Re-evaluation of neuronal P2X7 expression using novel mouse models and a P2X7-specific nanobody

  1. Karina Kaczmarek-Hajek
  2. Jiong Zhang
  3. Robin Kopp
  4. Antje Grosche
  5. Björn Rissiek
  6. Anika Saul
  7. Santina Bruzzone
  8. Tobias Engel
  9. Tina Jooss
  10. Anna Krautloher
  11. Stefanie Schuster
  12. Tim Magnus
  13. Christine Stadelmann
  14. Swetlana Sirko
  15. Friedrich Koch-Nolte
  16. Volker Eulenburg
  17. Annette Nicke  Is a corresponding author
  1. Max Planck Institute for Experimental Medicine, Germany
  2. Ludwig-Maximilians-Universität München, Germany
  3. University of Regensburg, Germany
  4. University Hospital Hamburg-Eppendorf, Germany
  5. University of Genova, Italy
  6. Royal College of Surgeons in Ireland, Ireland
  7. Friedrich-Alexander University Erlangen-Nürnberg, Germany
  8. University Medical Center Göttingen, Germany

Abstract

The P2X7 channel is involved in the pathogenesis of various CNS diseases. An increasing number of studies suggest its presence in neurons where its putative functions remain controversial for more than a decade. To resolve this issue and to provide a model for analysis of P2X7 functions, we generated P2X7-BAC transgenic mice that allow visualization of functional EGFP-tagged P2X7 receptors in vivo. Extensive characterization of these mice revealed dominant P2X7-EGFP protein expression in microglia, Bergmann glia, and oligodendrocytes, but not in neurons. These findings were further validated by microglia- and oligodendrocyte-specific P2X7 deletion and a novel P2X7-specific nanobody. In addition to the first quantitative analysis of P2X7 protein expression in the CNS, we show potential consequences of its overexpression in ischemic retina and post-traumatic cerebral cortex grey matter. This novel mouse model overcomes previous limitations in P2X7 research and will help to determine its physiological roles and contribution to diseases.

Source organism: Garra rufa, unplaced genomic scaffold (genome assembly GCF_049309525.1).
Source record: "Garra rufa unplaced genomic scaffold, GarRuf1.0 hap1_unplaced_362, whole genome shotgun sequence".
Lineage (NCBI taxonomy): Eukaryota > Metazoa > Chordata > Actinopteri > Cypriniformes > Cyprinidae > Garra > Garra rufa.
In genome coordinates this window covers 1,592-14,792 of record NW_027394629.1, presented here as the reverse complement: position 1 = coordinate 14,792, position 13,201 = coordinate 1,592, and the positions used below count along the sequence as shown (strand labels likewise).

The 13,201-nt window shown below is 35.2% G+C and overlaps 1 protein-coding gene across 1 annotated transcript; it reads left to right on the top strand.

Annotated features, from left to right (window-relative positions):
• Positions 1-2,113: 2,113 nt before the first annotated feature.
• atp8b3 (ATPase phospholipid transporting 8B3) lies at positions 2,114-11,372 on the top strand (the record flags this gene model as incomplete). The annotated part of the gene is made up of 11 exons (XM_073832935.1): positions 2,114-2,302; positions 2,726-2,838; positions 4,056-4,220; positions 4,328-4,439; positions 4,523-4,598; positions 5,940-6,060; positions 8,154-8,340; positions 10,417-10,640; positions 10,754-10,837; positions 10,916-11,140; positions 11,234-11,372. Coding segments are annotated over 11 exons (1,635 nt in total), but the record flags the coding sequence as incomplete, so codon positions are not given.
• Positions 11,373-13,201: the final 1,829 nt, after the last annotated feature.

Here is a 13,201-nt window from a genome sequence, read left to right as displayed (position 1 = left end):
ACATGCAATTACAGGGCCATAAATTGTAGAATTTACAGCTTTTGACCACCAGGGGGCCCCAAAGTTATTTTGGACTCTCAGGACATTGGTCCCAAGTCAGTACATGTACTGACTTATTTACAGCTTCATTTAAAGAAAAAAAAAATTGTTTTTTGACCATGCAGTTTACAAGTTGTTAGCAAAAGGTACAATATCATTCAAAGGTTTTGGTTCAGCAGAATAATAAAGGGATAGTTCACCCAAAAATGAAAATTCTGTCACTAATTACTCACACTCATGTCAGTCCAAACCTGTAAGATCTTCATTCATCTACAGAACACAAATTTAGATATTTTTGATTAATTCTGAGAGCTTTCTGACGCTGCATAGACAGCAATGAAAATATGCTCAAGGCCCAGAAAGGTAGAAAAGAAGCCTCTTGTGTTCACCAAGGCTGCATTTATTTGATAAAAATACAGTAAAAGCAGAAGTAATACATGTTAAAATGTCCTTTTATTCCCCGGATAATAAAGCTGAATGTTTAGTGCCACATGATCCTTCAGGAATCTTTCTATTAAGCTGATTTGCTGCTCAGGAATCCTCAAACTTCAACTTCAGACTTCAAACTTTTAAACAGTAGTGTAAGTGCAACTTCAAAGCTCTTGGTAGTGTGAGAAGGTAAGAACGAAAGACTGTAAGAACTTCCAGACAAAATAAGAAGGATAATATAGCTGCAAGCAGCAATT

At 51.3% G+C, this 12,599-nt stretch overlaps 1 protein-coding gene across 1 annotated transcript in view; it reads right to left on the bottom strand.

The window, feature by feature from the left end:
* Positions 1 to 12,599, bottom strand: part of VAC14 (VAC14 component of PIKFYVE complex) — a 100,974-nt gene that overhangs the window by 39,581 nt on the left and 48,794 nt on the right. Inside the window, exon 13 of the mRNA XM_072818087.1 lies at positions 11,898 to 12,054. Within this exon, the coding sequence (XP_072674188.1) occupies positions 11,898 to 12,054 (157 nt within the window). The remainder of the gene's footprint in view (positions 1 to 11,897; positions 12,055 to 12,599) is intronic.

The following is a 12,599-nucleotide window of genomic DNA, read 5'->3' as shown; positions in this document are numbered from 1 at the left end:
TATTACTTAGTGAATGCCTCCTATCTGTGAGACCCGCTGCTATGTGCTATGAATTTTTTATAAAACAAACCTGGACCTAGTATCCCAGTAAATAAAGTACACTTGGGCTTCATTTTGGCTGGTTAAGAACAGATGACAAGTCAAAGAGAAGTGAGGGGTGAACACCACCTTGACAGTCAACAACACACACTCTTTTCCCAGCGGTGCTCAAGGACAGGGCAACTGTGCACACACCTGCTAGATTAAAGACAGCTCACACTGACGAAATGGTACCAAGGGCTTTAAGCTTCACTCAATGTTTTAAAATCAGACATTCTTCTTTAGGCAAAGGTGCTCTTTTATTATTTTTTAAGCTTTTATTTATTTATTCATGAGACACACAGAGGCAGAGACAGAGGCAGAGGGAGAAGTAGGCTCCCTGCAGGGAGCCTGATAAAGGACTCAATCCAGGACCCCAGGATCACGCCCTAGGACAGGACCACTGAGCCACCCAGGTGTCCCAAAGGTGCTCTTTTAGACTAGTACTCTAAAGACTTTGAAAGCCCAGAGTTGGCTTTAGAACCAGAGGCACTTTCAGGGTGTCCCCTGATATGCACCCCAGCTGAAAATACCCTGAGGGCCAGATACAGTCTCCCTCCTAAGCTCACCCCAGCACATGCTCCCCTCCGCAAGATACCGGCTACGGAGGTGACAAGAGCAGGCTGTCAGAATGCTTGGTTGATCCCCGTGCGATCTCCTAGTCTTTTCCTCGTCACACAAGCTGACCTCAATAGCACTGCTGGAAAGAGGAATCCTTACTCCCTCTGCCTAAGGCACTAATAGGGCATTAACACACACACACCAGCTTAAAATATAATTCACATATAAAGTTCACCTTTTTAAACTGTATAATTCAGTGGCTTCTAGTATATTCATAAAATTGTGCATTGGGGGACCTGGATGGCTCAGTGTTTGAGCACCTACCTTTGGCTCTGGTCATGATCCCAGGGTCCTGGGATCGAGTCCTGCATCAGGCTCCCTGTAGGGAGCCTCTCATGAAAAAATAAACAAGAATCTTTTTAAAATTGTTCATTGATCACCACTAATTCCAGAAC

Data availability

All data generated or analysed during this study are included in the manuscript and supporting files.

Article and author information

Author details

  1. Karina Kaczmarek-Hajek

    Department of Molecular Biology of Neuronal Signals, Max Planck Institute for Experimental Medicine, Göttingen, Germany
    Competing interests
    No competing interests declared.
  2. Jiong Zhang

    Department of Molecular Biology of Neuronal Signals, Max Planck Institute for Experimental Medicine, Göttingen, Germany
    Competing interests
    No competing interests declared.
  3. Robin Kopp

    Walther Straub Institute for Pharmacology and Toxicology, Ludwig-Maximilians-Universität München, Munich, Germany
    Competing interests
    No competing interests declared.
  4. Antje Grosche

    Institute for Human Genetics, University of Regensburg, Regensburg, Germany
    Competing interests
    No competing interests declared.
  5. Björn Rissiek